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Antony against Parthia

After Philippi, Antony had set about securing the East. The region had been under the control of the assassins. There had been some resistance and some support for their cause. The Parthians were active on the frontiers. They were supported by Labienus, a Roman general who had defected to the Parthians when news of the defeat of Brutus and Cassius came through.

Antony Meets Cleopatra

His first major political engagement in the East, though, was meeting Cleopatra, a meeting lavishly described by Plutarch and one which has caused various re-imaginings.

Ebers Cleopatra on the Nile

Fom Georg Ebers, Egypt: Descriptive, Historical, and Picturesque,  Volume 1. (New York, 1878), 20 (from Travellers in the Middle East Archive)

The result of the meeting was manifested, after the due course of time, in the births of Alexander Helios and Cleopatra Selene. Cleopatra had been loyal to Caesar and the triumviral alliance. She was now to sit at the centre of Antony’s political arrangements for the East, as well as becoming his lover.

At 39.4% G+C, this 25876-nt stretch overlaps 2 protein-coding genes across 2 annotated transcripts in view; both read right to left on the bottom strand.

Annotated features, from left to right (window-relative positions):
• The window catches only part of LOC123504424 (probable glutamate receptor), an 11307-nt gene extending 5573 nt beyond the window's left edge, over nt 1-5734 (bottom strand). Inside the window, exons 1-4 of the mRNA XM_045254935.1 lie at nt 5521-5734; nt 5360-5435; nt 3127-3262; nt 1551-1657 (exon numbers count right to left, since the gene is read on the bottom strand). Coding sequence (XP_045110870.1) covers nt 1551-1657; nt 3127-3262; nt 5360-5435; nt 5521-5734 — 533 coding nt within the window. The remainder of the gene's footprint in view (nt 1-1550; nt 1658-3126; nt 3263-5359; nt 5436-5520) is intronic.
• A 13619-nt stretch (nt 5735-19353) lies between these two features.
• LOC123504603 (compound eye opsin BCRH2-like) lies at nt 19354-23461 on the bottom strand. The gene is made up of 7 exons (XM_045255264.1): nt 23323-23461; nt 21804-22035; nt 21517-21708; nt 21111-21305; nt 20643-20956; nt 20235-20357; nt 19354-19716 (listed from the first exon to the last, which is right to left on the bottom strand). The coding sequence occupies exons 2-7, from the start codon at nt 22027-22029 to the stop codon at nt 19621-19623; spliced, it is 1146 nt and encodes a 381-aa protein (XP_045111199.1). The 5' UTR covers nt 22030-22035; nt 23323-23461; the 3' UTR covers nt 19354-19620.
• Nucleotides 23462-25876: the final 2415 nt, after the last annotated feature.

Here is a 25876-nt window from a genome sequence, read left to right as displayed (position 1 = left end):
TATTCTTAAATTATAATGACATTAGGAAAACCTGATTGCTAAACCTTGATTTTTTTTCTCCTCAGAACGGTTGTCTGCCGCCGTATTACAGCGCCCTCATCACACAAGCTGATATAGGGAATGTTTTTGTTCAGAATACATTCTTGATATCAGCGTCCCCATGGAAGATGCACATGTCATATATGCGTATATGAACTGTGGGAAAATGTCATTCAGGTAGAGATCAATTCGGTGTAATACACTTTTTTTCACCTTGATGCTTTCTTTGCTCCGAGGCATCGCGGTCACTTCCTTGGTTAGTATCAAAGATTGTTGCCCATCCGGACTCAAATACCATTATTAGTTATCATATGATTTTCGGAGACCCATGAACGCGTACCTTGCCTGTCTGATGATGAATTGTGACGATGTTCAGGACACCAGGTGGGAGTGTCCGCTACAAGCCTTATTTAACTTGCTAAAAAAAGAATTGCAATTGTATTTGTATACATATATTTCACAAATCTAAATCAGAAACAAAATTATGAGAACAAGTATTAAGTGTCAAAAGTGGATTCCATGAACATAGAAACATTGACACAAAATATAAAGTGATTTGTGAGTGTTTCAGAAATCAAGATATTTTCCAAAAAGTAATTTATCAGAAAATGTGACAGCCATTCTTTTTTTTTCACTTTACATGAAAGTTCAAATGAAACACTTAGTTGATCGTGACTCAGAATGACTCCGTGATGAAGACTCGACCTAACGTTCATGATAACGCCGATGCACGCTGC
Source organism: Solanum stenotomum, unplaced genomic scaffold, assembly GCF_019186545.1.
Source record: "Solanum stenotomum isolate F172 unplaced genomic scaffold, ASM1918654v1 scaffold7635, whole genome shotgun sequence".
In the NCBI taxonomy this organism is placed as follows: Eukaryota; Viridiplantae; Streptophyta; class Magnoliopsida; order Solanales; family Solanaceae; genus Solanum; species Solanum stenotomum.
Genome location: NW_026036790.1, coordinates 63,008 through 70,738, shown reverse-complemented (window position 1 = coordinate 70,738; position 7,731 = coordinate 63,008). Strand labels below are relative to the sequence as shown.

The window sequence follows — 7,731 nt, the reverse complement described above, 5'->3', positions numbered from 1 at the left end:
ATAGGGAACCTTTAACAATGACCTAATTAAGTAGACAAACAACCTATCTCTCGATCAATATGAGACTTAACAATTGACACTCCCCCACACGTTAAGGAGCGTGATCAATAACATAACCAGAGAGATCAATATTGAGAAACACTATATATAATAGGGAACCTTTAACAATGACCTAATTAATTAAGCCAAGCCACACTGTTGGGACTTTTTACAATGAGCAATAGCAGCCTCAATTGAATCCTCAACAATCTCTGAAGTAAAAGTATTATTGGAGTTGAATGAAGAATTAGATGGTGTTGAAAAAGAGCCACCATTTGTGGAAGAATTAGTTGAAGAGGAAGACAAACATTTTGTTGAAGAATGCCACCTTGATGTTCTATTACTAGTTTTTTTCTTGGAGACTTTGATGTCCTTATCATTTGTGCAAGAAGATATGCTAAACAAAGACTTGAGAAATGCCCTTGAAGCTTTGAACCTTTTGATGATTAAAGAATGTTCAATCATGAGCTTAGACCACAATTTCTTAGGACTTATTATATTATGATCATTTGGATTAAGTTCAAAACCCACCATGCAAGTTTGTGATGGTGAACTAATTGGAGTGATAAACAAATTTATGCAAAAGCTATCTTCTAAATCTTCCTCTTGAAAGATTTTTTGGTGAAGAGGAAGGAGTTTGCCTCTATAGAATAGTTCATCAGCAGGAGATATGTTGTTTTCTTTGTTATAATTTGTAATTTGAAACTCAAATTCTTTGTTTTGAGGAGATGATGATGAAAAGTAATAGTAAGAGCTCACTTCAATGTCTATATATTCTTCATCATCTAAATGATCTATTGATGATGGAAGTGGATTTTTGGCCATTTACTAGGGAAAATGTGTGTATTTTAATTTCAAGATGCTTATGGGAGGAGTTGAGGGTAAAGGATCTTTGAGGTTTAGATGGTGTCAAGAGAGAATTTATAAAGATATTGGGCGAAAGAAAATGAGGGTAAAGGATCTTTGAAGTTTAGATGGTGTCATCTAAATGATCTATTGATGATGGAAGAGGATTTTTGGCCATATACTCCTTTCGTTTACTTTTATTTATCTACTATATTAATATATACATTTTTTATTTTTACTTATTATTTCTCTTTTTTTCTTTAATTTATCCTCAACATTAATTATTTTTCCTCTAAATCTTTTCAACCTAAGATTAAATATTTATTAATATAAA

What she brought to the relationship was the power and prestige of the Ptolemaic throne and the wealth of Egypt. Her money could be used to support Antony’s campaigns. Egypt could provide the material needed for a major campaign. Probably, she also provided knowledge of the East and its complex political arrangements.

Prestige came from three centuries of Ptolemaic rule in Egypt. We tend to think in terms of national territories, but we could and perhaps should think about politics in the East more personally, in terms of dynasties. In the past, Ptolemaic rule had not been confined to Egypt, but had encompassed territories across the Eastern Mediterranean. Ptolemaic cultural and economic influences were widely felt. A Ptolemaic queen could wield influence and help support Roman hegemony in the East.